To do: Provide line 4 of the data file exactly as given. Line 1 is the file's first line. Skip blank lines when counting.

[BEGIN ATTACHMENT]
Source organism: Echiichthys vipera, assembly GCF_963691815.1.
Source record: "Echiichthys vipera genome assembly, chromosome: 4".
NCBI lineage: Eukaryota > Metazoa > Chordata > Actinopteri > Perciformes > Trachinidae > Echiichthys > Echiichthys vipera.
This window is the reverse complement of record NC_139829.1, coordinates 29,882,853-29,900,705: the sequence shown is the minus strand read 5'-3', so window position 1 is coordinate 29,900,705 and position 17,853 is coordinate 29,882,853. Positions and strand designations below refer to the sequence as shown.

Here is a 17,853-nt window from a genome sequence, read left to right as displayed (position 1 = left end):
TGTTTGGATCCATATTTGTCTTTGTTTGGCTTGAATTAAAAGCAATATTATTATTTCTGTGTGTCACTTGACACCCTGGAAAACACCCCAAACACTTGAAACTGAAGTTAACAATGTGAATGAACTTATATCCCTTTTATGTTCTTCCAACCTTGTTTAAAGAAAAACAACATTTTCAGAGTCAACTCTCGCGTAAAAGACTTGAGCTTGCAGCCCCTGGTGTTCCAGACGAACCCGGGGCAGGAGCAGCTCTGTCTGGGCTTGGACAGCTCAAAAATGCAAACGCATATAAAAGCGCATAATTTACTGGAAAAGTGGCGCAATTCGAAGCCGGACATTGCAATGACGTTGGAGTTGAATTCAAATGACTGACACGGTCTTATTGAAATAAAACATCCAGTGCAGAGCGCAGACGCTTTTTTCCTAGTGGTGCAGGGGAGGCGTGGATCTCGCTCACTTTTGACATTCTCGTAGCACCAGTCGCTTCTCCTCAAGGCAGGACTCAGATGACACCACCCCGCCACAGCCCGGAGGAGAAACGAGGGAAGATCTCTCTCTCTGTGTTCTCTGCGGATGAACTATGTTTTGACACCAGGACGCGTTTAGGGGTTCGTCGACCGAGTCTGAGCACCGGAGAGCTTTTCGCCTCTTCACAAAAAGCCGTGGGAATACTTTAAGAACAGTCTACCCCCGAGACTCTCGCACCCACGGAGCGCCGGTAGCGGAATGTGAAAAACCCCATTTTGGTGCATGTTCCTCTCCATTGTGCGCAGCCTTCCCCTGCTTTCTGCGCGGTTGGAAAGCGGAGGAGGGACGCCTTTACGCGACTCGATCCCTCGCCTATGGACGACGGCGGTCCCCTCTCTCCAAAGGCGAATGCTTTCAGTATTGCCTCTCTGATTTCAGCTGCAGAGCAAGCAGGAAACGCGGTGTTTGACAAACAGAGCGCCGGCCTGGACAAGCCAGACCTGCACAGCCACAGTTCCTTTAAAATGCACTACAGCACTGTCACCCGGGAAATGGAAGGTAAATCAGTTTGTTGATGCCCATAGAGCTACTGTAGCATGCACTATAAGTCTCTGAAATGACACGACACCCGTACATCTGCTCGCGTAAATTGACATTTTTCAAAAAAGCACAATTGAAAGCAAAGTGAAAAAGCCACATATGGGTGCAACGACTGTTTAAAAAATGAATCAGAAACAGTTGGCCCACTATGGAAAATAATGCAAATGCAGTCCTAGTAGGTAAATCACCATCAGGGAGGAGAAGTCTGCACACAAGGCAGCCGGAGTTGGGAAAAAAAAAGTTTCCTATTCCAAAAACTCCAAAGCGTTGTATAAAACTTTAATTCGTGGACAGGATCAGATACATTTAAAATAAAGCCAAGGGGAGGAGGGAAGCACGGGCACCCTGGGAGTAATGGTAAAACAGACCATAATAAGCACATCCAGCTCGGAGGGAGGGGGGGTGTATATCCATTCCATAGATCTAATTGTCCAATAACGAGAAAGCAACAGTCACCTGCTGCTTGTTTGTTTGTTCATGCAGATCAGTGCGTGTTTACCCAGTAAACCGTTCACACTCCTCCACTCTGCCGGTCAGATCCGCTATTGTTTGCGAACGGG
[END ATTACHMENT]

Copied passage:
This window is the reverse complement of record NC_139829.1, coordinates 29,882,853-29,900,705: the sequence shown is the minus strand read 5'-3', so window position 1 is coordinate 29,900,705 and position 17,853 is coordinate 29,882,853. Positions and strand designations below refer to the sequence as shown.